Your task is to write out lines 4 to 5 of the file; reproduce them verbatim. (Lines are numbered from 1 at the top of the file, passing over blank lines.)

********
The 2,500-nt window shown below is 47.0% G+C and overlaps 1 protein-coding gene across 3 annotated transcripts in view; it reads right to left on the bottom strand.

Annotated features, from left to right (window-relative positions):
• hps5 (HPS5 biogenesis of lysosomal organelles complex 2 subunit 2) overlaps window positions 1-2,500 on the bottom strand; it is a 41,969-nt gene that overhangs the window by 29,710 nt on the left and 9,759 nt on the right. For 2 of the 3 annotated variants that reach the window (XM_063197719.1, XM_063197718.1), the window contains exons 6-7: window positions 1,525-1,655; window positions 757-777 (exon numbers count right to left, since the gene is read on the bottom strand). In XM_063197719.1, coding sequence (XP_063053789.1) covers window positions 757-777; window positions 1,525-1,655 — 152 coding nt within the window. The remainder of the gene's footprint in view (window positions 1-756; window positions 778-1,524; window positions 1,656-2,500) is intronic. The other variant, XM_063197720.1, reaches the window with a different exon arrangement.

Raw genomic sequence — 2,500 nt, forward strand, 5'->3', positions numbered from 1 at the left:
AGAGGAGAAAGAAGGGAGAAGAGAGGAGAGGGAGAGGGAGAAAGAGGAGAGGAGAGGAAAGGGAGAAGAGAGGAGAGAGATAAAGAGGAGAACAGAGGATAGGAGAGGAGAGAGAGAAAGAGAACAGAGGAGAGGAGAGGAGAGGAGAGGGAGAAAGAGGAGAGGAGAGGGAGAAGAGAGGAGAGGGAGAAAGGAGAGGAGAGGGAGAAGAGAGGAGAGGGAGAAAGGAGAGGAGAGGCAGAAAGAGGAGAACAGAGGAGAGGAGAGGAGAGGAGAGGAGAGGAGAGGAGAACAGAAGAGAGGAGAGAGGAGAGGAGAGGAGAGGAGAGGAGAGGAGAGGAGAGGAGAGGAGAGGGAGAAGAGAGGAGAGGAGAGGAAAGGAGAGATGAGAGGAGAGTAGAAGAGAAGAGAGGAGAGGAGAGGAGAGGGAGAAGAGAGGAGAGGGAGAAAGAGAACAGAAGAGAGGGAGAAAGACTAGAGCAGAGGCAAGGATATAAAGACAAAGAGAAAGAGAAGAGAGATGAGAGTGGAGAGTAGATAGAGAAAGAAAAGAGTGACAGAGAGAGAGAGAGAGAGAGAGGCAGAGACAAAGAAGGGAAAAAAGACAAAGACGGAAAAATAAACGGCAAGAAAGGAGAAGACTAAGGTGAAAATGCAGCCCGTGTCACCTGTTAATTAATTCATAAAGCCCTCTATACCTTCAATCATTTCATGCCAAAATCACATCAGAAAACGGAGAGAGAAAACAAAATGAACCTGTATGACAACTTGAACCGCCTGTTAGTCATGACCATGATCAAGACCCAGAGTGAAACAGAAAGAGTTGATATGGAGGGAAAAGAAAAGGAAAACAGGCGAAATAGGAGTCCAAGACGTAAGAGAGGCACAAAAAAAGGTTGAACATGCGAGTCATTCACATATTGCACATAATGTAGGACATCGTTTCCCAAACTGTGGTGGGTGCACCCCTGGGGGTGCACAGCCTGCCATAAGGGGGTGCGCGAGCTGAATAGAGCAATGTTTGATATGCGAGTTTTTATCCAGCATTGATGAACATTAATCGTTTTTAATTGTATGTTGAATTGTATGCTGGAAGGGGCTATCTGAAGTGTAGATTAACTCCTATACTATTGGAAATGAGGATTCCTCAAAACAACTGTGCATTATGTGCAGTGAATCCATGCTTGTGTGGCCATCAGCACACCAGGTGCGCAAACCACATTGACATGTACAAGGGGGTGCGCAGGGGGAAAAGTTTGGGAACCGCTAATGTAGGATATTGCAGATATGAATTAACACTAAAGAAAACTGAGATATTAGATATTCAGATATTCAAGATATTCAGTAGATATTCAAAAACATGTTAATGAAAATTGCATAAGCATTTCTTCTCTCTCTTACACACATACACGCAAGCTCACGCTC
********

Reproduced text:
Raw genomic sequence — 2,500 nt, forward strand, 5'->3', positions numbered from 1 at the left:
AGAGGAGAAAGAAGGGAGAAGAGAGGAGAGGGAGAGGGAGAAAGAGGAGAGGAGAGGAAAGGGAGAAGAGAGGAGAGAGATAAAGAGGAGAACAGAGGATAGGAGAGGAGAGAGAGAAAGAGAACAGAGGAGAGGAGAGGAGAGGAGAGGGAGAAAGAGGAGAGGAGAGGGAGAAGAGAGGAGAGGGAGAAAGGAGAGGAGAGGGAGAAGAGAGGAGAGGGAGAAAGGAGAGGAGAGGCAGAAAGAGGAGAACAGAGGAGAGGAGAGGAGAGGAGAGGAGAGGAGAGGAGAACAGAAGAGAGGAGAGAGGAGAGGAGAGGAGAGGAGAGGAGAGGAGAGGAGAGGAGAGGAGAGGGAGAAGAGAGGAGAGGAGAGGAAAGGAGAGATGAGAGGAGAGTAGAAGAGAAGAGAGGAGAGGAGAGGAGAGGGAGAAGAGAGGAGAGGGAGAAAGAGAACAGAAGAGAGGGAGAAAGACTAGAGCAGAGGCAAGGATATAAAGACAAAGAGAAAGAGAAGAGAGATGAGAGTGGAGAGTAGATAGAGAAAGAAAAGAGTGACAGAGAGAGAGAGAGAGAGAGAGGCAGAGACAAAGAAGGGAAAAAAGACAAAGACGGAAAAATAAACGGCAAGAAAGGAGAAGACTAAGGTGAAAATGCAGCCCGTGTCACCTGTTAATTAATTCATAAAGCCCTCTATACCTTCAATCATTTCATGCCAAAATCACATCAGAAAACGGAGAGAGAAAACAAAATGAACCTGTATGACAACTTGAACCGCCTGTTAGTCATGACCATGATCAAGACCCAGAGTGAAACAGAAAGAGTTGATATGGAGGGAAAAGAAAAGGAAAACAGGCGAAATAGGAGTCCAAGACGTAAGAGAGGCACAAAAAAAGGTTGAACATGCGAGTCATTCACATATTGCACATAATGTAGGACATCGTTTCCCAAACTGTGGTGGGTGCACCCCTGGGGGTGCACAGCCTGCCATAAGGGGGTGCGCGAGCTGAATAGAGCAATGTTTGATATGCGAGTTTTTATCCAGCATTGATGAACATTAATCGTTTTTAATTGTATGTTGAATTGTATGCTGGAAGGGGCTATCTGAAGTGTAGATTAACTCCTATACTATTGGAAATGAGGATTCCTCAAAACAACTGTGCATTATGTGCAGTGAATCCATGCTTGTGTGGCCATCAGCACACCAGGTGCGCAAACCACATTGACATGTACAAGGGGGTGCGCAGGGGGAAAAGTTTGGGAACCGCTAATGTAGGATATTGCAGATATGAATTAACACTAAAGAAAACTGAGATATTAGATATTCAGATATTCAAGATATTCAGTAGATATTCAAAAACATGTTAATGAAAATTGCATAAGCATTTCTTCTCTCTCTTACACACATACACGCAAGCTCACGCTC